One of the more compelling sessions at the just-concluded 7x24 Exchange was a talk on leadership, given by AOL’s Mike Manos. After reflecting on his talk, I came to the conclusion that Mike was wrong when he challenged the assembled data center professionals to take ownership of what goes on in their facilities and to be leaders in their enterprises. And I told him so (and one or two others).

I said that as much as we might want, data center staff couldn’t really lead, because in most cases organizations really succeeded or failed based on how their products and services fared in the market. Apple’s data centers wouldn’t save the company from bankruptcy without such widespread consumer enthusiasm for its iPads, iPods, and iPhones. We talked about other examples. I’m afraid I might have even won the debate. It’s a shame because I was wrong.

Mike, data center professionals can exert leadership, and I’ll tell you why using some of your own logic.

We were both thinking too small. Within the enterprise, sure, individual managers and operators don’t really lead they manage. But who says data center leadership has to be constrained by any one single enterprise, by an employer. And this was a point you made in your talk.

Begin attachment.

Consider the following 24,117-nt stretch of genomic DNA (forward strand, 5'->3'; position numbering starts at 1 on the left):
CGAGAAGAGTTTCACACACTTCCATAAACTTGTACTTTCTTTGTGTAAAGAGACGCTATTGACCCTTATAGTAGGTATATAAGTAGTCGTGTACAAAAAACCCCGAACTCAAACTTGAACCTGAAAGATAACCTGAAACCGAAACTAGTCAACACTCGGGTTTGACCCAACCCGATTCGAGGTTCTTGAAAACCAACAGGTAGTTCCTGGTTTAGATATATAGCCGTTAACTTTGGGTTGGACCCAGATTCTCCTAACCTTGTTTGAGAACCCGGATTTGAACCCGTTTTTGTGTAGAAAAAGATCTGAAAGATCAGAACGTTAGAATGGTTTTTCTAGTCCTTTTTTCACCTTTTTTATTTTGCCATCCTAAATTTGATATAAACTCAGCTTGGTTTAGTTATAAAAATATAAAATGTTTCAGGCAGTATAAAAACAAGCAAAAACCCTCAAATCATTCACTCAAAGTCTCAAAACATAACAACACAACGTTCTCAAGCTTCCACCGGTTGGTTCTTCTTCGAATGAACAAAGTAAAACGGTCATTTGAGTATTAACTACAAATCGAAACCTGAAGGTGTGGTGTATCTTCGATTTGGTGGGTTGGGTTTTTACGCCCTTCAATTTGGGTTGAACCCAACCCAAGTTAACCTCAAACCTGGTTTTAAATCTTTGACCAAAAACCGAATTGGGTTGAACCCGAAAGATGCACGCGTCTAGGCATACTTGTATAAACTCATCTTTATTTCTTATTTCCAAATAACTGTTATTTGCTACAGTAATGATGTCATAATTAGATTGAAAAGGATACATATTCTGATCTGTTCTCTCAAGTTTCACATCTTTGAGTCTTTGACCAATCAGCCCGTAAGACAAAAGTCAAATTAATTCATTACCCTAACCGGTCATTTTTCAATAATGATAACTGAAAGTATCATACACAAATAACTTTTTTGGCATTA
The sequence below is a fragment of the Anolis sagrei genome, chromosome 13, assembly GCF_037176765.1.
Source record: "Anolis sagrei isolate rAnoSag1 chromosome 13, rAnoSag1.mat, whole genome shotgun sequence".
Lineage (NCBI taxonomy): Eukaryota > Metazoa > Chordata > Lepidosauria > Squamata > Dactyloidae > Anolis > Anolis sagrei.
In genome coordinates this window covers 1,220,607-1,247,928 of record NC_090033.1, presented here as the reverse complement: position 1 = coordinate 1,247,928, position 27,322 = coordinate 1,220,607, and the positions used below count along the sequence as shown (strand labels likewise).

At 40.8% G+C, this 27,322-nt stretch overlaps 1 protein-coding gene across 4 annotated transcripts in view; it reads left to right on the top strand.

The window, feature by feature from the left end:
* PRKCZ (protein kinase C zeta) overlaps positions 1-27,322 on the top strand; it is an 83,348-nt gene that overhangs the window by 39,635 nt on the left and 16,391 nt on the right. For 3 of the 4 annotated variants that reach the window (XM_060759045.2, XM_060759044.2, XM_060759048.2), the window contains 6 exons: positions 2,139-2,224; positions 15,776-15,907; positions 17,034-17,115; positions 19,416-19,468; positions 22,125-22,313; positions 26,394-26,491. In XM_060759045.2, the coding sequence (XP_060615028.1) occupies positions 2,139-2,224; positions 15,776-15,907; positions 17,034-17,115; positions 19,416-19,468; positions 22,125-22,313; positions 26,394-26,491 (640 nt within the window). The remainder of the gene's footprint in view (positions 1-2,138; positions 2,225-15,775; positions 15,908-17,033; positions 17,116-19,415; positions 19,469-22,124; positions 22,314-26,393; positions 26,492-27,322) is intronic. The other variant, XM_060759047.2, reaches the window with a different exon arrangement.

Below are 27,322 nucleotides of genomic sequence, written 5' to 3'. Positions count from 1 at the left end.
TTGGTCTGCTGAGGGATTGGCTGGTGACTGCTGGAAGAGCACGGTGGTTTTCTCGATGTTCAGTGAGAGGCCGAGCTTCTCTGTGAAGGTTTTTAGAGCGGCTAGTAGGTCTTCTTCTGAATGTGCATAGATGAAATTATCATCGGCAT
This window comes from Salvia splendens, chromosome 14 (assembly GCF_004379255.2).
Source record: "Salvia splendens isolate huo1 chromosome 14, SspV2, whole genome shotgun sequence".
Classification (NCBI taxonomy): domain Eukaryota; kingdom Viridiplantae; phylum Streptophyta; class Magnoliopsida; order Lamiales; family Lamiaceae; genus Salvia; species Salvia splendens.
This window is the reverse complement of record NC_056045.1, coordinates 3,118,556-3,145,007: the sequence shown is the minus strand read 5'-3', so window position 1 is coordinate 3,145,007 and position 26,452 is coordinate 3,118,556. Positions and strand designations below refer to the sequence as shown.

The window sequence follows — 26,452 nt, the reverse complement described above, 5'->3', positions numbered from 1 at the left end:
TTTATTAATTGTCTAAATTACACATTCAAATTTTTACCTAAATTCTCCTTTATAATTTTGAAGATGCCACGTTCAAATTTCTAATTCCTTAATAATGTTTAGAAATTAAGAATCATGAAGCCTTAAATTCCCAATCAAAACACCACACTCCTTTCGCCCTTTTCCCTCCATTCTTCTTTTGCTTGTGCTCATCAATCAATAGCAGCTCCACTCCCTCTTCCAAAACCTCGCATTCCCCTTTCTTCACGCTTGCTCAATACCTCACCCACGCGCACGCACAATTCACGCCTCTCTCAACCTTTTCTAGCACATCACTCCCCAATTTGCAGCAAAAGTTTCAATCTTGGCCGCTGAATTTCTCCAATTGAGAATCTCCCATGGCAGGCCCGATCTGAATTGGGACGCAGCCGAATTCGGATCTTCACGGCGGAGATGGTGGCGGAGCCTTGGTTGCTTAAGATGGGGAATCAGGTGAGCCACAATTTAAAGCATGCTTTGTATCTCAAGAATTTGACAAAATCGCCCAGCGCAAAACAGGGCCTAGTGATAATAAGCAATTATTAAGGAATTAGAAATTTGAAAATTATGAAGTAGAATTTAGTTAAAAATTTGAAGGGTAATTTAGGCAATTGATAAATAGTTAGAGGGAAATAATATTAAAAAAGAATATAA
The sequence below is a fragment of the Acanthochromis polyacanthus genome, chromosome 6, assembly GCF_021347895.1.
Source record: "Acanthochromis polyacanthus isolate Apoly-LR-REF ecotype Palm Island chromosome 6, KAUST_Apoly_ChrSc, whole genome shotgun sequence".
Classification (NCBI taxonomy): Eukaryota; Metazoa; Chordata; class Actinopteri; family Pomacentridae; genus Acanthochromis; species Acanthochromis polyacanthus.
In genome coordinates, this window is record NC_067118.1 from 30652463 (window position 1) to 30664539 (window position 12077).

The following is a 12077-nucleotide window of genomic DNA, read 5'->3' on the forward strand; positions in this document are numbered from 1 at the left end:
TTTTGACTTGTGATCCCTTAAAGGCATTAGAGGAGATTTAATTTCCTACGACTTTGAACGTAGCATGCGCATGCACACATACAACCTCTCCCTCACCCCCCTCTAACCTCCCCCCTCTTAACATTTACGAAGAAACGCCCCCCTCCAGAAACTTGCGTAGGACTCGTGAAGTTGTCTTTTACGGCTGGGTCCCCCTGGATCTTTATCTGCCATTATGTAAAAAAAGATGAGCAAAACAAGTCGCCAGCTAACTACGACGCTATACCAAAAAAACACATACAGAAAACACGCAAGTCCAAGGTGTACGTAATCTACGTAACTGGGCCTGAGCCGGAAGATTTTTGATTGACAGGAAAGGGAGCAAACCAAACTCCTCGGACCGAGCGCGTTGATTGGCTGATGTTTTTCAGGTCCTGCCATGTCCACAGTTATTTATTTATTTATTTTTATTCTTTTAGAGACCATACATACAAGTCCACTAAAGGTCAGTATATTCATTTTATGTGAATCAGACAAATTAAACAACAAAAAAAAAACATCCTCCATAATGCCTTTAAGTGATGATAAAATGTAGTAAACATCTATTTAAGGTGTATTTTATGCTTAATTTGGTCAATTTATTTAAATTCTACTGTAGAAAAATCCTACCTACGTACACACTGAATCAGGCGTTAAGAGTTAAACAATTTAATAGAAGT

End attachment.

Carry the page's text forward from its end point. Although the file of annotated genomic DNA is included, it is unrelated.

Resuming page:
Mike, you are leader. Your thoughts and ideas affect people both in and outside of the enterprise you work in. Your brother Steve is a leader. So is Bob Cassiliano, and Dean Nelson and Mark Thiele, and Ken Brill, Frank Frankovsky, and Pitt Turner, Steve Worn and Dan Scarbrough, Mark Monroe, Dave Ohara, Martin McCarthy, Michael Siteman, Chris Johnston, Jack Pouchet. How about Steve Fairfax? Jack Glass, John Jackson, Mark Bramfitt, Joe Kava, and Tom Furlong also come to mind. I’d also like to nominate all the Mission Critical columnists and Board members (Sorry to lump you all together, but I make a point of celebrating your leadership every chance I get. See p. 6 of every issue of the magazine plus our website for more on this distinguished group), as well as publishing confrere Rich Miller.

All these people and others demonstrate the qualities of real leadership. They succeed at work, and then they share broadly within the industry. They do well by doing good. For they remember that when we talk about saving energy, for instance, we are talking about an issue of national and global significance. They are helping lead on a national basis, and their contributions will inevitably affect enterprises everywhere.

I’m bound to get in trouble starting a list like this, but I thought Mike needed a pep talk after talking to me. Because Mike, not only were you right, but you are not alone.

I’d also like to not get flamed for oversights, because I know I didn’t mention everyone. But rather than attack my list, why not add to the list by commenting on this post.